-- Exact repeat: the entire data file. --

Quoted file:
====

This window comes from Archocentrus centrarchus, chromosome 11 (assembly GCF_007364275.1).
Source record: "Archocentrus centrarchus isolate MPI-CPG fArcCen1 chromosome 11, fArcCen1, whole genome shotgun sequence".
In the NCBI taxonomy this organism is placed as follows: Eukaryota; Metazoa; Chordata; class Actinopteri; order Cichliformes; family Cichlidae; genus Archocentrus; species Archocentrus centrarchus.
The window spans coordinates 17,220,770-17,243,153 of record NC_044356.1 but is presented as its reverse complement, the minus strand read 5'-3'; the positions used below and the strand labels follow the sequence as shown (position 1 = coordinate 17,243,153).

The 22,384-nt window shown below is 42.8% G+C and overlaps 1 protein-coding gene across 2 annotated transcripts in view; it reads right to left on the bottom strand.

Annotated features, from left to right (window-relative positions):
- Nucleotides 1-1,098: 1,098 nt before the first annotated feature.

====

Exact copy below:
This window comes from Archocentrus centrarchus, chromosome 11 (assembly GCF_007364275.1).
Source record: "Archocentrus centrarchus isolate MPI-CPG fArcCen1 chromosome 11, fArcCen1, whole genome shotgun sequence".
In the NCBI taxonomy this organism is placed as follows: Eukaryota; Metazoa; Chordata; class Actinopteri; order Cichliformes; family Cichlidae; genus Archocentrus; species Archocentrus centrarchus.
The window spans coordinates 17,220,770-17,243,153 of record NC_044356.1 but is presented as its reverse complement, the minus strand read 5'-3'; the positions used below and the strand labels follow the sequence as shown (position 1 = coordinate 17,243,153).

The 22,384-nt window shown below is 42.8% G+C and overlaps 1 protein-coding gene across 2 annotated transcripts in view; it reads right to left on the bottom strand.

Annotated features, from left to right (window-relative positions):
- Nucleotides 1-1,098: 1,098 nt before the first annotated feature.